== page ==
Grouting tiles is a vital skill that makes your bathroom tiles watertight, ensuring your tiles will stay robust and secure on your walls or floor. Good grouting depends on filling the joint between the tiles completely to prevent any water from entering and undermining the structural integrity of your tiled surface.
Grouting is always performed in the same way, whether it’s flooring tiles, wall tiles – no matter what surface, as long as the gaps are filled comprehensively, you’ve done it right.
What tools you’ll need
You’ll need to following tools to grout bathroom tiles effectively:
Small mixing bucket
Bucket of water
How to grout bathroom tiles like a tradesman
Stage one: Mixing the grout
Don’t use premixed grout - this is usually more difficult to use as the consistency can’t be decided manually.
Begin by mixing the grout in the small mixing bucket. Put a little water in the bucket, then pour in the powdered grout and mix together using a trowel. The ratio of water to powder should be indicated clearly on the bag of grout you have purchased, so be careful to stick to these guidelines.
The finished grout should be smooth and have a thick consistency, much like custard (just not as tasty on apple pies). Wait five minutes, then your grout is ready to be used.
Stage two: Grouting the tile joints
The next stage is to apply the grout to the tiled wall or floor. Spread a dollop of grout onto your squeegee, then spread the grout mixture over your tiles firmly, avoiding any air pockets and filling every nook and cranny with grout mixture. Try to keep as tidy as possible and avoid leaving lumps of grout mixture on the wall.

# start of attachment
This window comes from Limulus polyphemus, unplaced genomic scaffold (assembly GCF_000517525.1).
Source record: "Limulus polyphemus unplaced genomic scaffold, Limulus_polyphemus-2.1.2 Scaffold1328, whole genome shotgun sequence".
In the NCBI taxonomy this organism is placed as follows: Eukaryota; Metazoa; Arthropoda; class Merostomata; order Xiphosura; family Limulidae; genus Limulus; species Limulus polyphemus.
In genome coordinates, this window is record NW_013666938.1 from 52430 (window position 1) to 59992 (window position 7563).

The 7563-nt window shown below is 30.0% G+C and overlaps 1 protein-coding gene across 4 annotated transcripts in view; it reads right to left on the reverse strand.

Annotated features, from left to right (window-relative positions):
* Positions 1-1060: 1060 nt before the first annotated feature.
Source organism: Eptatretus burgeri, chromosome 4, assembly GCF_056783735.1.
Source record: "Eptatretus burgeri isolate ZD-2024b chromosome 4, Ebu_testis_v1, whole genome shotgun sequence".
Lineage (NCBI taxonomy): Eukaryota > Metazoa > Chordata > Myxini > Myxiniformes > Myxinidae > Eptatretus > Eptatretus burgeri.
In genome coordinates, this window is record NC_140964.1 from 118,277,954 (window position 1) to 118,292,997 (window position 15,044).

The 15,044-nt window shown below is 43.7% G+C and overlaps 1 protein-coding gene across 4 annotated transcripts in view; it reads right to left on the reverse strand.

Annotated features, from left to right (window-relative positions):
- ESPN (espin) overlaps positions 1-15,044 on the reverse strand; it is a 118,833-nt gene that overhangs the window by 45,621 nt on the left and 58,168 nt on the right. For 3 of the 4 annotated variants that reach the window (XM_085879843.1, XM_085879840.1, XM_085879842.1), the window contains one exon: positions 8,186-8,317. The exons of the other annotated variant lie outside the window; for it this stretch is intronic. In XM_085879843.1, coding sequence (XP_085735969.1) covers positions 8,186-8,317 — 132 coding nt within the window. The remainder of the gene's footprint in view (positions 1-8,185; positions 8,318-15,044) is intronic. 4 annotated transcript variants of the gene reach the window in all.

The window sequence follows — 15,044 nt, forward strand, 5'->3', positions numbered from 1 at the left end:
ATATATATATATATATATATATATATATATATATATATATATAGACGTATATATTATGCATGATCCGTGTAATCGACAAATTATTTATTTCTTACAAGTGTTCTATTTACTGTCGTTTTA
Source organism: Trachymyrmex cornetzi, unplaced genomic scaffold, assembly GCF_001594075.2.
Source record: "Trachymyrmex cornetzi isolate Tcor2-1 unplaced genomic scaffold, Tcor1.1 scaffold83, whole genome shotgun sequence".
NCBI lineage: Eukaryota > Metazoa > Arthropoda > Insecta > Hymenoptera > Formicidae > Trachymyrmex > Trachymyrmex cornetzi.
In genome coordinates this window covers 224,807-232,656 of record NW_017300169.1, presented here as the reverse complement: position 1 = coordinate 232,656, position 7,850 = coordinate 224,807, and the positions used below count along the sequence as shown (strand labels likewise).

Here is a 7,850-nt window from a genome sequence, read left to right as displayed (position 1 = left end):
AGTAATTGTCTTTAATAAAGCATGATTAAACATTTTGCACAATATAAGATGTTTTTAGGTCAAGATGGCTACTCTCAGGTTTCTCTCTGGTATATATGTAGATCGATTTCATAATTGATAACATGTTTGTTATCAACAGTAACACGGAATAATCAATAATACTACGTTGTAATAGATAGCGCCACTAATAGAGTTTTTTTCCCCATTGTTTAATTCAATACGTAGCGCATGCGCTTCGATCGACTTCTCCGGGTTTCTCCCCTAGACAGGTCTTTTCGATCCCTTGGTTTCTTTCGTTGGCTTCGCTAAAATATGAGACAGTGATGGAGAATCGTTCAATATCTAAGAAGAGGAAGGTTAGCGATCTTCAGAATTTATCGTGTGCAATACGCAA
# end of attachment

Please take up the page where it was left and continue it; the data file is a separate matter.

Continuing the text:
Once every joint has been filled, leave it for fifteen minutes, then return to clean the tiles.
Don’t leave the job halfway for the day – if the grout mixture dries out and becomes hard it will become a total nightmare to remove and you’ll be creating a lot more work for yourself.
Stage three: Cleaning away the excess grout
Grab your bucket of water and clean away any excess grout from your tiles with a sponge. Don’t overfill your sponge with water, just make sure it’s damp enough to remove the grout from your tiles.
Wait for five minutes, then repeat this process until your tiles are clean. Almost done!
Stage four: Sealing your grout
The final stage of grouting a bathroom is sealing the grout. Sealing the grout helps to support the grout and prevent any water or bacteria penetrating your grout and causing discoloration.
Wait a week before sealing your grout to make sure it’s completely set.
Shake the sealant before use, then carefully go over the grout lines with the sealant. Leave the sealant for cleaning away any excess with a slightly damp mop (if it’s floor tiles) or sponge (for wall tiles). Wipe diagonally across your tiles to avoid removing any sealant from the tile joints.
Now wait for three to four hours (however long indicated by the sealant packaging) and congratulations, you’re done!